I decided to read this to understand what went on for a selected few of the survivors who eked out a living during the Civil War and during Reconstruction. I do not condone slavery in any way, or do I judge all our many ancestors who went before us but I wanted to know the domestic challenges the people endured. I understand Margaret Mitchell spent a lot of time with research. Not certain if there is validity in the facts there, but certainly well-written as far as a college-educated author is concerned with the use of setting, characters and especially the use of words to describe the settings. Reading the very detailed an long tome, left me very unsettled and disturbed for all the people during those times. I would not read the sequel, after reading the reviews on Amazon about it. Sounded like a soap opera.
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on October 11, 2015
For me, I absolutely loved this book and definitely plan to reread this Pulitzer Prize tome due to my love of history and this never ending, nail biting book produced scenes that just keep coming. There was never a dull moment within the book and wished they hadn't sullied this masterpiece by bringing it to Hollywood. Personally, I have never seen the movie.
After finishing this novel,(it felt like a marathon of sorts, especially with a tome such as this novel, I do not recommend for those who are young and don't understand that it is a "period piece of literature " and that the times, The language used within the novel are not socially acceptable in today's society.
Now,
Gone with the wind. Not what I expected. I avoided for a very long time. Why? Obvious reasons. It looked big, old, usually foxed, overly spoken about, like an old, but beloved dog. Also, it looked boring compared to my Jodi Picoult books sitting on my bookshelf , to be read. It's cover was ugly( important for this reader) and the thought of How could an old book that raised so much controversy be interesting in 2015?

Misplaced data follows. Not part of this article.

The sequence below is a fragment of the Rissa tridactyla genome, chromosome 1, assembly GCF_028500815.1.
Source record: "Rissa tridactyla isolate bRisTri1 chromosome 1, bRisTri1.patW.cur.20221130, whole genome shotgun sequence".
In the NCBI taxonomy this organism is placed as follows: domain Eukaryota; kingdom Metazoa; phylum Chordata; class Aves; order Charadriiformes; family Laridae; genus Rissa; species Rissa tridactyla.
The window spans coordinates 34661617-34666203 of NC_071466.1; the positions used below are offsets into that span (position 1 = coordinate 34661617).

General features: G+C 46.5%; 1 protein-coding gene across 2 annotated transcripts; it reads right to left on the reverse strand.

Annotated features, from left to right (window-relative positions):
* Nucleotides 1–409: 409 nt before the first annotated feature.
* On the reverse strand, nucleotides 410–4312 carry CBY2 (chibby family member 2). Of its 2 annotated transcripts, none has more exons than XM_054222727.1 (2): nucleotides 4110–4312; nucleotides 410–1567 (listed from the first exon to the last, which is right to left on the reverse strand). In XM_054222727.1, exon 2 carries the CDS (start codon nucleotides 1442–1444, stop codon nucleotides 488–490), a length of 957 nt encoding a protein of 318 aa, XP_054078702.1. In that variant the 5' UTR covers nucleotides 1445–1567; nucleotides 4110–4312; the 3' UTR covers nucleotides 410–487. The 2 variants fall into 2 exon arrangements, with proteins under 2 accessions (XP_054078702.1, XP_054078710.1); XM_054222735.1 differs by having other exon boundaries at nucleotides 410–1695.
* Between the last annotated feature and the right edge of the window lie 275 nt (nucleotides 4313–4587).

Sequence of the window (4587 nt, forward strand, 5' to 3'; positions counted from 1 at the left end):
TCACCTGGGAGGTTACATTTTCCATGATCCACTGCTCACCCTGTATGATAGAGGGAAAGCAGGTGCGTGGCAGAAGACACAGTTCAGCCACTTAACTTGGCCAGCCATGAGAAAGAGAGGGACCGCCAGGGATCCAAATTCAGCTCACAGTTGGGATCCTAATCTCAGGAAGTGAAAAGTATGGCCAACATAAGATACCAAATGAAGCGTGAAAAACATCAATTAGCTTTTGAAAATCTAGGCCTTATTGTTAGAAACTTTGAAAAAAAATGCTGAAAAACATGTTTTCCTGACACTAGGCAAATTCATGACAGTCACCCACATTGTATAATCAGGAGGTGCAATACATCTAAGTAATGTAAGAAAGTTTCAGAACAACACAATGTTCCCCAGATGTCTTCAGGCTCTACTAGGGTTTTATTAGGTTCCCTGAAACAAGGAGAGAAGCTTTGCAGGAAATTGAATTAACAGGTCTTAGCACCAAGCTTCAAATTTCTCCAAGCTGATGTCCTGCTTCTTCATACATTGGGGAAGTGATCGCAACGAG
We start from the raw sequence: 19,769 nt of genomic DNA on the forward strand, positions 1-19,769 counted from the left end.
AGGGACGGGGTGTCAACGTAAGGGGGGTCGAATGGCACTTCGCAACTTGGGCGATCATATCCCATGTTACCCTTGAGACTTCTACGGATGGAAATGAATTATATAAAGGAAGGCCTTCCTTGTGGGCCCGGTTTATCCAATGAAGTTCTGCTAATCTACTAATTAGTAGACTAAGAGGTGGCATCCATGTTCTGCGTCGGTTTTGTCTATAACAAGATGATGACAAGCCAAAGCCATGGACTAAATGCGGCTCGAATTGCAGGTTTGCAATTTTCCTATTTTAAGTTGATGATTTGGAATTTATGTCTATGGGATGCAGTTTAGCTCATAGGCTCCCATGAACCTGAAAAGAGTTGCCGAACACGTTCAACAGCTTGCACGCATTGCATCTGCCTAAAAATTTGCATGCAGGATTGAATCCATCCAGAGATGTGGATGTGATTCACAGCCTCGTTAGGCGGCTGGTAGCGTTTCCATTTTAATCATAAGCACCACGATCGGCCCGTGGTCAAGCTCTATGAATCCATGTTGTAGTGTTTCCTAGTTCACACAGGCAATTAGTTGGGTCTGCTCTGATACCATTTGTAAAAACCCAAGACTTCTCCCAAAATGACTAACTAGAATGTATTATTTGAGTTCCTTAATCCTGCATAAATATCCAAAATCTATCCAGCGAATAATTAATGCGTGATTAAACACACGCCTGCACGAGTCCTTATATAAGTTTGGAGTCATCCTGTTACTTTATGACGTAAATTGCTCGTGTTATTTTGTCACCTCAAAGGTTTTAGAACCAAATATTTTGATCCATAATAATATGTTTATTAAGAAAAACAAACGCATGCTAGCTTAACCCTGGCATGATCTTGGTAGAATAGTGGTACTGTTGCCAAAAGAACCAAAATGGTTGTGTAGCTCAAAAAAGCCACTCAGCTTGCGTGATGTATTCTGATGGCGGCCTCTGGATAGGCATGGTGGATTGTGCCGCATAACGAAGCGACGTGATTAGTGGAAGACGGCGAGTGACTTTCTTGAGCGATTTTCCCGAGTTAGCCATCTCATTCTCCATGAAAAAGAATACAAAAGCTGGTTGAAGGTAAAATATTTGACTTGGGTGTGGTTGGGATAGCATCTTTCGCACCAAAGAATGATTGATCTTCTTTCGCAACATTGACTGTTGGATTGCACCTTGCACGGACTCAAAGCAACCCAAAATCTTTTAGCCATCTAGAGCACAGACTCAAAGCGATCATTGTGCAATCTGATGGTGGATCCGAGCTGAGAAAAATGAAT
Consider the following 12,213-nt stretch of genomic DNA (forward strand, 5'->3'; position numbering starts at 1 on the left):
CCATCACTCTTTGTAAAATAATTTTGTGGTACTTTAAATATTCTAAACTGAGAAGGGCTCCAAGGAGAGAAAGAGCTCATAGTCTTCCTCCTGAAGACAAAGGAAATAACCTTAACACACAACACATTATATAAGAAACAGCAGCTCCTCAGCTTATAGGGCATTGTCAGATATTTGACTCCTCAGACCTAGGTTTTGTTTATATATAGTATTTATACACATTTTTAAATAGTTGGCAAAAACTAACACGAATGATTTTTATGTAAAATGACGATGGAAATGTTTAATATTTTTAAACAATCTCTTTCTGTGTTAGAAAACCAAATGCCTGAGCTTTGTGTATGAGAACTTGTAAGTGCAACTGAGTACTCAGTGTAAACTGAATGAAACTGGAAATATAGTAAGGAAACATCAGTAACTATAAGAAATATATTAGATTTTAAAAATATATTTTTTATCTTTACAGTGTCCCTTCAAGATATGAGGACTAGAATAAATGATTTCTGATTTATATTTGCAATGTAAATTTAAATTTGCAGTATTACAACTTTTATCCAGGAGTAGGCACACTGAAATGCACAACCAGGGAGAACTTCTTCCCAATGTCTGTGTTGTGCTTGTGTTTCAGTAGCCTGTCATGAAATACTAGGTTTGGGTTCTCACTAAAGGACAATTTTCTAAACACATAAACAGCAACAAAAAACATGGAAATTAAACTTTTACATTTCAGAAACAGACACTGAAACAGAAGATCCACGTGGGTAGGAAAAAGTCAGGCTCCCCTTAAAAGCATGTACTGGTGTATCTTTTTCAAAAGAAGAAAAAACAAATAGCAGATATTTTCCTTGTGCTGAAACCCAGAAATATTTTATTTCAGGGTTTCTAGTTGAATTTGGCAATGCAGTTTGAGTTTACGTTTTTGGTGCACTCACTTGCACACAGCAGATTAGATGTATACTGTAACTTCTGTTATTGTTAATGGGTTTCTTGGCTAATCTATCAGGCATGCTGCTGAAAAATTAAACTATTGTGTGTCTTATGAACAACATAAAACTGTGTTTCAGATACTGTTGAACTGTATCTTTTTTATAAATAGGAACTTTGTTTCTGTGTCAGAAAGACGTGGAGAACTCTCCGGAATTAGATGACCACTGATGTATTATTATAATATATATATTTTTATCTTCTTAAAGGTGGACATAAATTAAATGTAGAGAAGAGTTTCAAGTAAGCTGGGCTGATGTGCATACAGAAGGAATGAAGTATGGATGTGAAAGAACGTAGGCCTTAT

Afterward, I realised people haven't changed, times have. Therefore making it still interesting to read. Even more so due to the liberation movement.
First, a piece of key advice to any novel that you will read. Never read a book that on books. You think they may provide motivation for reading that dusty classic book or give a hint of an idea to give that proverbial push into interest,and also how to navigate finding great books to read. Not the case. Rather, I have found it to be a doorway to the plot killer, money waster , thus making your reading of a major work of literature sullied, dulling your response and impact to the book. Mine came with the book, "The last book Club " by Will Schwalbe. Can we tuck it in people? You are promoting books, not being cliff notes.

Gone with the wind, in my opinion, to sum up the plot , points to the hard fact that people we love, requited or cherished, our house, land, peace , morals, government - for better or worse life as we know it , can , at any moment -never remain static. Even our feelings, goals, people, relationships, maturation , money and death can be fleeting and therefore , other than Melanie Wilkinson, it seems, can be a liken to that something that can gone -like the wind.
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on February 18, 2016
I have read and reread this book, too many times to count. I read it the first time when I was 12. Now I am 62. It's a great book!!